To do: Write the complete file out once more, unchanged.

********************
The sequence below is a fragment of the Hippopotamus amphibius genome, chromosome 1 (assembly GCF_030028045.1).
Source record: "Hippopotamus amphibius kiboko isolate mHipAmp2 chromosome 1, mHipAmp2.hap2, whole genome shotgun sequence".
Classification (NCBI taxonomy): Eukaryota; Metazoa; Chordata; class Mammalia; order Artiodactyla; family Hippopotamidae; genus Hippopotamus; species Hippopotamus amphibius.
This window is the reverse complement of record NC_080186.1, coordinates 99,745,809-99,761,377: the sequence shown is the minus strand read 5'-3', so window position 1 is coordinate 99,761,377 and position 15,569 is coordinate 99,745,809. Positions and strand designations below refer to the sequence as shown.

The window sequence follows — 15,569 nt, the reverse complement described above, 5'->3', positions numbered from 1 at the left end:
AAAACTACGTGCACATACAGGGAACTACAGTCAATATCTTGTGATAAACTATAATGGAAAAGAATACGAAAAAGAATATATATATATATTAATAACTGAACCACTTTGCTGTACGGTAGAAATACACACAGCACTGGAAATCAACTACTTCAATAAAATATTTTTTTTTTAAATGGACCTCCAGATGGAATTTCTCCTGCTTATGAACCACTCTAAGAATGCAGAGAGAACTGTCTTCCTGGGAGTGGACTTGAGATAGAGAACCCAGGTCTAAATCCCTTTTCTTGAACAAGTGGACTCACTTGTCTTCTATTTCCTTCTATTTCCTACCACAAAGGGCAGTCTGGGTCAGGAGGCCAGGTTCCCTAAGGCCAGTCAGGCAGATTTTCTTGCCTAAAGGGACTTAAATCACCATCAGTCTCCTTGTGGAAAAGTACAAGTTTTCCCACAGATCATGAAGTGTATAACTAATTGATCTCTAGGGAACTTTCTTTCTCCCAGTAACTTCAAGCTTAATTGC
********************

The sequence below is a fragment of the Hippopotamus amphibius genome, chromosome 1 (assembly GCF_030028045.1).
Source record: "Hippopotamus amphibius kiboko isolate mHipAmp2 chromosome 1, mHipAmp2.hap2, whole genome shotgun sequence".
Classification (NCBI taxonomy): Eukaryota; Metazoa; Chordata; class Mammalia; order Artiodactyla; family Hippopotamidae; genus Hippopotamus; species Hippopotamus amphibius.
This window is the reverse complement of record NC_080186.1, coordinates 99,745,809-99,761,377: the sequence shown is the minus strand read 5'-3', so window position 1 is coordinate 99,761,377 and position 15,569 is coordinate 99,745,809. Positions and strand designations below refer to the sequence as shown.

The window sequence follows — 15,569 nt, the reverse complement described above, 5'->3', positions numbered from 1 at the left end:
AAAACTACGTGCACATACAGGGAACTACAGTCAATATCTTGTGATAAACTATAATGGAAAAGAATACGAAAAAGAATATATATATATATTAATAACTGAACCACTTTGCTGTACGGTAGAAATACACACAGCACTGGAAATCAACTACTTCAATAAAATATTTTTTTTTTAAATGGACCTCCAGATGGAATTTCTCCTGCTTATGAACCACTCTAAGAATGCAGAGAGAACTGTCTTCCTGGGAGTGGACTTGAGATAGAGAACCCAGGTCTAAATCCCTTTTCTTGAACAAGTGGACTCACTTGTCTTCTATTTCCTTCTATTTCCTACCACAAAGGGCAGTCTGGGTCAGGAGGCCAGGTTCCCTAAGGCCAGTCAGGCAGATTTTCTTGCCTAAAGGGACTTAAATCACCATCAGTCTCCTTGTGGAAAAGTACAAGTTTTCCCACAGATCATGAAGTGTATAACTAATTGATCTCTAGGGAACTTTCTTTCTCCCAGTAACTTCAAGCTTAATTGC